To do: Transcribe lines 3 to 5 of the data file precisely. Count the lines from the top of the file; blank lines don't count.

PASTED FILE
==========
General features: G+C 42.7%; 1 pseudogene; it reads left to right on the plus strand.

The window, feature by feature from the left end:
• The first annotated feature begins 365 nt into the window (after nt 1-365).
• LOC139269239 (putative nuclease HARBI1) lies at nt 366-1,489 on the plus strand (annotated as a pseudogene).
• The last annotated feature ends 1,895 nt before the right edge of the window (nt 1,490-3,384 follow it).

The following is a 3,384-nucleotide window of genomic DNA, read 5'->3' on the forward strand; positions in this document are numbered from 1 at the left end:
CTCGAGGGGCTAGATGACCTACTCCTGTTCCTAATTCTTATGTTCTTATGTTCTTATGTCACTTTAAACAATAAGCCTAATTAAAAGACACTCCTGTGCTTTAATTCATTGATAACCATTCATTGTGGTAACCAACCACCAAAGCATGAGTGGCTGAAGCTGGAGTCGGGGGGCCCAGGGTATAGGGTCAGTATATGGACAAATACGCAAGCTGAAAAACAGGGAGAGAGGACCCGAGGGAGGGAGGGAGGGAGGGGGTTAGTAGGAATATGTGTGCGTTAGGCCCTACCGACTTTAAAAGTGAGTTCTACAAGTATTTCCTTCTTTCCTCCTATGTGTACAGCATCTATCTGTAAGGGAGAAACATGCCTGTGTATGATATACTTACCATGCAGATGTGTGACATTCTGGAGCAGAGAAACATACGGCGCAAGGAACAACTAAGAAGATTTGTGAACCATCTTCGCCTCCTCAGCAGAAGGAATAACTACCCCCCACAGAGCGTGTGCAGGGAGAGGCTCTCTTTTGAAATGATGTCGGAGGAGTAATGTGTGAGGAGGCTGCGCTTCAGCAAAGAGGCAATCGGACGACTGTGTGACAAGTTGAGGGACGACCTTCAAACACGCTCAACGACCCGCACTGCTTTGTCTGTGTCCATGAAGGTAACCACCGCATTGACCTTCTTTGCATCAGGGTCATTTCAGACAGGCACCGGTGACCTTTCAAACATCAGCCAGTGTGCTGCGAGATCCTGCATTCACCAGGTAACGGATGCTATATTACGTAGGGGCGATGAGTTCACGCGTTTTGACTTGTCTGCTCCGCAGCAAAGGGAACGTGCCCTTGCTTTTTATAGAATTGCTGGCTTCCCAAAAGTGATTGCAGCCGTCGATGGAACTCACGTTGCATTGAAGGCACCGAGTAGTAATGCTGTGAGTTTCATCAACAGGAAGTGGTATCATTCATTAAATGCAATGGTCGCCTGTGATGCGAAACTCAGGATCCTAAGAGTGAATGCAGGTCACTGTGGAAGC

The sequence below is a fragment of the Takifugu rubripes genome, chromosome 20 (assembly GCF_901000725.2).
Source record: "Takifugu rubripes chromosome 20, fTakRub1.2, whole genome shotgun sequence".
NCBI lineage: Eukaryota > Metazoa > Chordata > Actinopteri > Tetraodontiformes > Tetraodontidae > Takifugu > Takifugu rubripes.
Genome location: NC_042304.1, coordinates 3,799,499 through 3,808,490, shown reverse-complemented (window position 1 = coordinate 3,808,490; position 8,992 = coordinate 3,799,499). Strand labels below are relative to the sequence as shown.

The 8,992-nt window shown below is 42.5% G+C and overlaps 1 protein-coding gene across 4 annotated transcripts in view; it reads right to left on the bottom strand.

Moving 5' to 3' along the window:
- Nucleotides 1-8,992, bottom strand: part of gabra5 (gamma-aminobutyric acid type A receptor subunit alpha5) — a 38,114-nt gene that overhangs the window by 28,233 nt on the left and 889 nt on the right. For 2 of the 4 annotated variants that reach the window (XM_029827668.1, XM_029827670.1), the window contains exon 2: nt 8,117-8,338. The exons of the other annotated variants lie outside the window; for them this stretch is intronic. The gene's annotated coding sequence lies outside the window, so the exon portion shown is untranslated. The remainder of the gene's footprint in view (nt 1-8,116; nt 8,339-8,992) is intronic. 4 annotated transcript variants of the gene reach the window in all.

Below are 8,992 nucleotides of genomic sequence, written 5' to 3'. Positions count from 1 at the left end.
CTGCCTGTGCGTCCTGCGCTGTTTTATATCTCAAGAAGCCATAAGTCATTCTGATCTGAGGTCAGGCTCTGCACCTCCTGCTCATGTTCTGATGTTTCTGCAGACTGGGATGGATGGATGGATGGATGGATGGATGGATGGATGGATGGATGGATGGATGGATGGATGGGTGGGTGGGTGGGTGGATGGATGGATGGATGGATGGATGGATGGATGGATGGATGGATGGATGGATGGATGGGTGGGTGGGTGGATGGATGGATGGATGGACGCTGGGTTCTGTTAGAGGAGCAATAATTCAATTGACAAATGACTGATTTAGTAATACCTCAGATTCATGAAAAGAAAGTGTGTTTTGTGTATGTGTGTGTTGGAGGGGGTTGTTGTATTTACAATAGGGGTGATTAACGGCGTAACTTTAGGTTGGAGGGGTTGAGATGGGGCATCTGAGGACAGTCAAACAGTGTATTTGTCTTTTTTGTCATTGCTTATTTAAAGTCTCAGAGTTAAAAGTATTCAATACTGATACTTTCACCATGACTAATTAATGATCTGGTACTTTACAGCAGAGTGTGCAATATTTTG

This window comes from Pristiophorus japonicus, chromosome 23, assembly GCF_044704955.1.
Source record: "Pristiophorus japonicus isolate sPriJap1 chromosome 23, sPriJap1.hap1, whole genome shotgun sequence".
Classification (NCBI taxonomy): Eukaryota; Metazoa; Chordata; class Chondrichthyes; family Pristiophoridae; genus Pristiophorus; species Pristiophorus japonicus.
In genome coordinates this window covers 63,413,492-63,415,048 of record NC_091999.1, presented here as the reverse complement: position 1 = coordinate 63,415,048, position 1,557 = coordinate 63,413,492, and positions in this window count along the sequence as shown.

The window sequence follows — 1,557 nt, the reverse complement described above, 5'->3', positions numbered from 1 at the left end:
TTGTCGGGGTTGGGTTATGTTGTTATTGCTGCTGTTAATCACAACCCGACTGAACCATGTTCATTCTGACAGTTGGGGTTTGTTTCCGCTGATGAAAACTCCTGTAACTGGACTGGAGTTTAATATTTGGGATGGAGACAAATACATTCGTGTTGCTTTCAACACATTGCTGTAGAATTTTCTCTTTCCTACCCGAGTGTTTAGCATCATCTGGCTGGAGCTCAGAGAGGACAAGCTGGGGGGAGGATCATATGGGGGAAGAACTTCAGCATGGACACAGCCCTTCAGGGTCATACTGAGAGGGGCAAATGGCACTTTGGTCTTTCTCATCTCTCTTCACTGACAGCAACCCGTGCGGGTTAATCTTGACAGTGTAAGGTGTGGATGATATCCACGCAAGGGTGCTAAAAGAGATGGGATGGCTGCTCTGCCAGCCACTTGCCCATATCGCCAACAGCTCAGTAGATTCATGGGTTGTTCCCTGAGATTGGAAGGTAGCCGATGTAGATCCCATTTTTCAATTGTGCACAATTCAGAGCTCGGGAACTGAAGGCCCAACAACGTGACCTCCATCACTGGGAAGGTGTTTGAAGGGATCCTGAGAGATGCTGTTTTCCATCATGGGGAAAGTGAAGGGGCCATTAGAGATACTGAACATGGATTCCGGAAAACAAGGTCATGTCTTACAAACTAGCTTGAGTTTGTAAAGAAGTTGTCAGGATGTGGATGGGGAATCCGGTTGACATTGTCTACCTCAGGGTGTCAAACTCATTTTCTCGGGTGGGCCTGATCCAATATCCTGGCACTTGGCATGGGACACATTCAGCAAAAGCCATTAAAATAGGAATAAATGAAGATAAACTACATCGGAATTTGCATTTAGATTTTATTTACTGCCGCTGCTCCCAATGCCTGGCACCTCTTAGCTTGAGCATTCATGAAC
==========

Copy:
• The first annotated feature begins 365 nt into the window (after nt 1-365).
• LOC139269239 (putative nuclease HARBI1) lies at nt 366-1,489 on the plus strand (annotated as a pseudogene).
• The last annotated feature ends 1,895 nt before the right edge of the window (nt 1,490-3,384 follow it).